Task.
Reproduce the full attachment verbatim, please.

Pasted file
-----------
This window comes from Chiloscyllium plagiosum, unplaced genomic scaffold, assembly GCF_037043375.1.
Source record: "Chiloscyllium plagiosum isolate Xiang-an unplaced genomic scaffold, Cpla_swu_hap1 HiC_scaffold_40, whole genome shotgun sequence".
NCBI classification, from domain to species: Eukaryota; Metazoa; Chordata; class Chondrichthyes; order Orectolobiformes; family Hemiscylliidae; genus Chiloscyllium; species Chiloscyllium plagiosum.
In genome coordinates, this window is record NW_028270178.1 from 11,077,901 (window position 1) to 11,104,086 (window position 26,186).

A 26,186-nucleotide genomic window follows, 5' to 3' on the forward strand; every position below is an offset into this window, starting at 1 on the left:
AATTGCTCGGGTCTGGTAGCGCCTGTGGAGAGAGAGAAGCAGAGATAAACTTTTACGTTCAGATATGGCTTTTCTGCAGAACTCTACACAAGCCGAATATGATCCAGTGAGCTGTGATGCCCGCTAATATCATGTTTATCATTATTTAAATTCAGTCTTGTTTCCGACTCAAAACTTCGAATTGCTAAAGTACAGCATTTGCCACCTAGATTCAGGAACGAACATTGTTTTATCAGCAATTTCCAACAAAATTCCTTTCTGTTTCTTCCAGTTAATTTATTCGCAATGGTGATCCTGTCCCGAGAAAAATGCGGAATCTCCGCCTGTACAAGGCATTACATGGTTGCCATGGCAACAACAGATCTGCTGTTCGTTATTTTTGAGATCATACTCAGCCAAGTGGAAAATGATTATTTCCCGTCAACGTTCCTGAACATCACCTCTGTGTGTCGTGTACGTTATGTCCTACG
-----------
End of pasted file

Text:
This window comes from Chiloscyllium plagiosum, unplaced genomic scaffold, assembly GCF_037043375.1.
Source record: "Chiloscyllium plagiosum isolate Xiang-an unplaced genomic scaffold, Cpla_swu_hap1 HiC_scaffold_40, whole genome shotgun sequence".
NCBI classification, from domain to species: Eukaryota; Metazoa; Chordata; class Chondrichthyes; order Orectolobiformes; family Hemiscylliidae; genus Chiloscyllium; species Chiloscyllium plagiosum.
In genome coordinates, this window is record NW_028270178.1 from 11,077,901 (window position 1) to 11,104,086 (window position 26,186).

A 26,186-nucleotide genomic window follows, 5' to 3' on the forward strand; every position below is an offset into this window, starting at 1 on the left:
AATTGCTCGGGTCTGGTAGCGCCTGTGGAGAGAGAGAAGCAGAGATAAACTTTTACGTTCAGATATGGCTTTTCTGCAGAACTCTACACAAGCCGAATATGATCCAGTGAGCTGTGATGCCCGCTAATATCATGTTTATCATTATTTAAATTCAGTCTTGTTTCCGACTCAAAACTTCGAATTGCTAAAGTACAGCATTTGCCACCTAGATTCAGGAACGAACATTGTTTTATCAGCAATTTCCAACAAAATTCCTTTCTGTTTCTTCCAGTTAATTTATTCGCAATGGTGATCCTGTCCCGAGAAAAATGCGGAATCTCCGCCTGTACAAGGCATTACATGGTTGCCATGGCAACAACAGATCTGCTGTTCGTTATTTTTGAGATCATACTCAGCCAAGTGGAAAATGATTATTTCCCGTCAACGTTCCTGAACATCACCTCTGTGTGTCGTGTACGTTATGTCCTACG